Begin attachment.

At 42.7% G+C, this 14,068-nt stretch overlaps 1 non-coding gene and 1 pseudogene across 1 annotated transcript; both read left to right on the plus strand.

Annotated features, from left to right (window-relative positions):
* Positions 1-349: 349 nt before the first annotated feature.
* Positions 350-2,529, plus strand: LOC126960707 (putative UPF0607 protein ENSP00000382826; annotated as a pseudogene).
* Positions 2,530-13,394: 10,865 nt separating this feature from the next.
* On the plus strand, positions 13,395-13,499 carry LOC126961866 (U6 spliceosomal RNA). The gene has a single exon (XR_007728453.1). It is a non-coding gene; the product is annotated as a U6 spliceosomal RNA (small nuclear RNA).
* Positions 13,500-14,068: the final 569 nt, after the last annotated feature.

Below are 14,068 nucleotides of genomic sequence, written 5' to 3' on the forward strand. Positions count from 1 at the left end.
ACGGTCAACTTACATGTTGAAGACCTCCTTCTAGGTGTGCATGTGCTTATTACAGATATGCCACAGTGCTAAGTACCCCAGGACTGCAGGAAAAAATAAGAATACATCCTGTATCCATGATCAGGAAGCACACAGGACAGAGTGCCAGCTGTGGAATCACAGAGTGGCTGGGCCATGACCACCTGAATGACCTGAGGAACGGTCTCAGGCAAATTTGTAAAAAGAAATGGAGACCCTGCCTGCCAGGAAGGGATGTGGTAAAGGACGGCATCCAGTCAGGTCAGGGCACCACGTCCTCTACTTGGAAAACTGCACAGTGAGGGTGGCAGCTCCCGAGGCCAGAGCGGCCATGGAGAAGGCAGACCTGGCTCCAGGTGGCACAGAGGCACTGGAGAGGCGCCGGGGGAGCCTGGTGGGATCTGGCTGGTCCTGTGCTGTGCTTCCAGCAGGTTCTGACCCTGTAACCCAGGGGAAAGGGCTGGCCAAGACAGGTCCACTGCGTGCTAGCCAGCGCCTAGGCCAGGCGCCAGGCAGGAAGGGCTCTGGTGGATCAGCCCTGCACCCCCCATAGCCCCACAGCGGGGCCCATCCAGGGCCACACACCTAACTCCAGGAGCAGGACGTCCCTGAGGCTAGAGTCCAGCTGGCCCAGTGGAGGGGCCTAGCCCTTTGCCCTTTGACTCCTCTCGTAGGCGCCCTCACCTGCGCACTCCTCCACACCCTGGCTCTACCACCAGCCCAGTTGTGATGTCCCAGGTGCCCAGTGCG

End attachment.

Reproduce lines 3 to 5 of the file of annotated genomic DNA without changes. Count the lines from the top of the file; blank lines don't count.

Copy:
* Positions 1-349: 349 nt before the first annotated feature.
* Positions 350-2,529, plus strand: LOC126960707 (putative UPF0607 protein ENSP00000382826; annotated as a pseudogene).
* Positions 2,530-13,394: 10,865 nt separating this feature from the next.